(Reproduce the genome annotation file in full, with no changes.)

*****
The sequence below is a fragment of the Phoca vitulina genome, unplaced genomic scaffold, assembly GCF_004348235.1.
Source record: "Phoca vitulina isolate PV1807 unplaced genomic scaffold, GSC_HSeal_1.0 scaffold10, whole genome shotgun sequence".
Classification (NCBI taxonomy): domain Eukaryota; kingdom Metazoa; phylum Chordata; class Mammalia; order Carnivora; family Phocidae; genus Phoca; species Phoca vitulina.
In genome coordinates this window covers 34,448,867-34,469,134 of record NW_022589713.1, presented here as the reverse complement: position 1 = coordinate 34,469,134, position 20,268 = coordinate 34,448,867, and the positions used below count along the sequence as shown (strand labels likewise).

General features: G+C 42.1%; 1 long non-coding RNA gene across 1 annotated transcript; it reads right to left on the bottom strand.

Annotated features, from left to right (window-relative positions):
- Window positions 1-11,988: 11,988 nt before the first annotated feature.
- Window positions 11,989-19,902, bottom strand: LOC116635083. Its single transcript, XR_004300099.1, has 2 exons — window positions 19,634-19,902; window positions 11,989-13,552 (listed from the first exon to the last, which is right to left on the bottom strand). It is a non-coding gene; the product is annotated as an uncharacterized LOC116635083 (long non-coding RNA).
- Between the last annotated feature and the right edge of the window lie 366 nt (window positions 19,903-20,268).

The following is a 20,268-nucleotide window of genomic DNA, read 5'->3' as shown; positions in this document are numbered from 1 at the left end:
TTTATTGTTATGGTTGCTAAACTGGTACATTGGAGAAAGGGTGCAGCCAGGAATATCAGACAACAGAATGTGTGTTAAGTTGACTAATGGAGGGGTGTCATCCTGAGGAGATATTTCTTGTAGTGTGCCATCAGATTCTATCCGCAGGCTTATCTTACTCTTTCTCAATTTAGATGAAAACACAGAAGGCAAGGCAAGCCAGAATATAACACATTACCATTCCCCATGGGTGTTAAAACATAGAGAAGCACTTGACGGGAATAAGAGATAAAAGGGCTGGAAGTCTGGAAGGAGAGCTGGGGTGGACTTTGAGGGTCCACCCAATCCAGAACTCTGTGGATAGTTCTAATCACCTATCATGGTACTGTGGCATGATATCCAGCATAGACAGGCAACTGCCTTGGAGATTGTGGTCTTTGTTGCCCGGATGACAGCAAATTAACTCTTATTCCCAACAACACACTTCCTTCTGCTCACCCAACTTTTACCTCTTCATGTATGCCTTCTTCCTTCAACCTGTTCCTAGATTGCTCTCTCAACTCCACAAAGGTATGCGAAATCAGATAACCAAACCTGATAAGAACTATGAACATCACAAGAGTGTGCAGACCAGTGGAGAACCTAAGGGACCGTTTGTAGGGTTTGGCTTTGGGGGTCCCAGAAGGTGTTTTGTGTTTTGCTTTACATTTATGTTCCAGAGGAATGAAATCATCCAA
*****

The sequence below is a fragment of the Phoca vitulina genome, unplaced genomic scaffold, assembly GCF_004348235.1.
Source record: "Phoca vitulina isolate PV1807 unplaced genomic scaffold, GSC_HSeal_1.0 scaffold10, whole genome shotgun sequence".
Classification (NCBI taxonomy): domain Eukaryota; kingdom Metazoa; phylum Chordata; class Mammalia; order Carnivora; family Phocidae; genus Phoca; species Phoca vitulina.
In genome coordinates this window covers 34,448,867-34,469,134 of record NW_022589713.1, presented here as the reverse complement: position 1 = coordinate 34,469,134, position 20,268 = coordinate 34,448,867, and the positions used below count along the sequence as shown (strand labels likewise).

General features: G+C 42.1%; 1 long non-coding RNA gene across 1 annotated transcript; it reads right to left on the bottom strand.

Annotated features, from left to right (window-relative positions):
- Window positions 1-11,988: 11,988 nt before the first annotated feature.
- Window positions 11,989-19,902, bottom strand: LOC116635083. Its single transcript, XR_004300099.1, has 2 exons — window positions 19,634-19,902; window positions 11,989-13,552 (listed from the first exon to the last, which is right to left on the bottom strand). It is a non-coding gene; the product is annotated as an uncharacterized LOC116635083 (long non-coding RNA).
- Between the last annotated feature and the right edge of the window lie 366 nt (window positions 19,903-20,268).

The following is a 20,268-nucleotide window of genomic DNA, read 5'->3' as shown; positions in this document are numbered from 1 at the left end:
TTTATTGTTATGGTTGCTAAACTGGTACATTGGAGAAAGGGTGCAGCCAGGAATATCAGACAACAGAATGTGTGTTAAGTTGACTAATGGAGGGGTGTCATCCTGAGGAGATATTTCTTGTAGTGTGCCATCAGATTCTATCCGCAGGCTTATCTTACTCTTTCTCAATTTAGATGAAAACACAGAAGGCAAGGCAAGCCAGAATATAACACATTACCATTCCCCATGGGTGTTAAAACATAGAGAAGCACTTGACGGGAATAAGAGATAAAAGGGCTGGAAGTCTGGAAGGAGAGCTGGGGTGGACTTTGAGGGTCCACCCAATCCAGAACTCTGTGGATAGTTCTAATCACCTATCATGGTACTGTGGCATGATATCCAGCATAGACAGGCAACTGCCTTGGAGATTGTGGTCTTTGTTGCCCGGATGACAGCAAATTAACTCTTATTCCCAACAACACACTTCCTTCTGCTCACCCAACTTTTACCTCTTCATGTATGCCTTCTTCCTTCAACCTGTTCCTAGATTGCTCTCTCAACTCCACAAAGGTATGCGAAATCAGATAACCAAACCTGATAAGAACTATGAACATCACAAGAGTGTGCAGACCAGTGGAGAACCTAAGGGACCGTTTGTAGGGTTTGGCTTTGGGGGTCCCAGAAGGTGTTTTGTGTTTTGCTTTACATTTATGTTCCAGAGGAATGAAATCATCCAA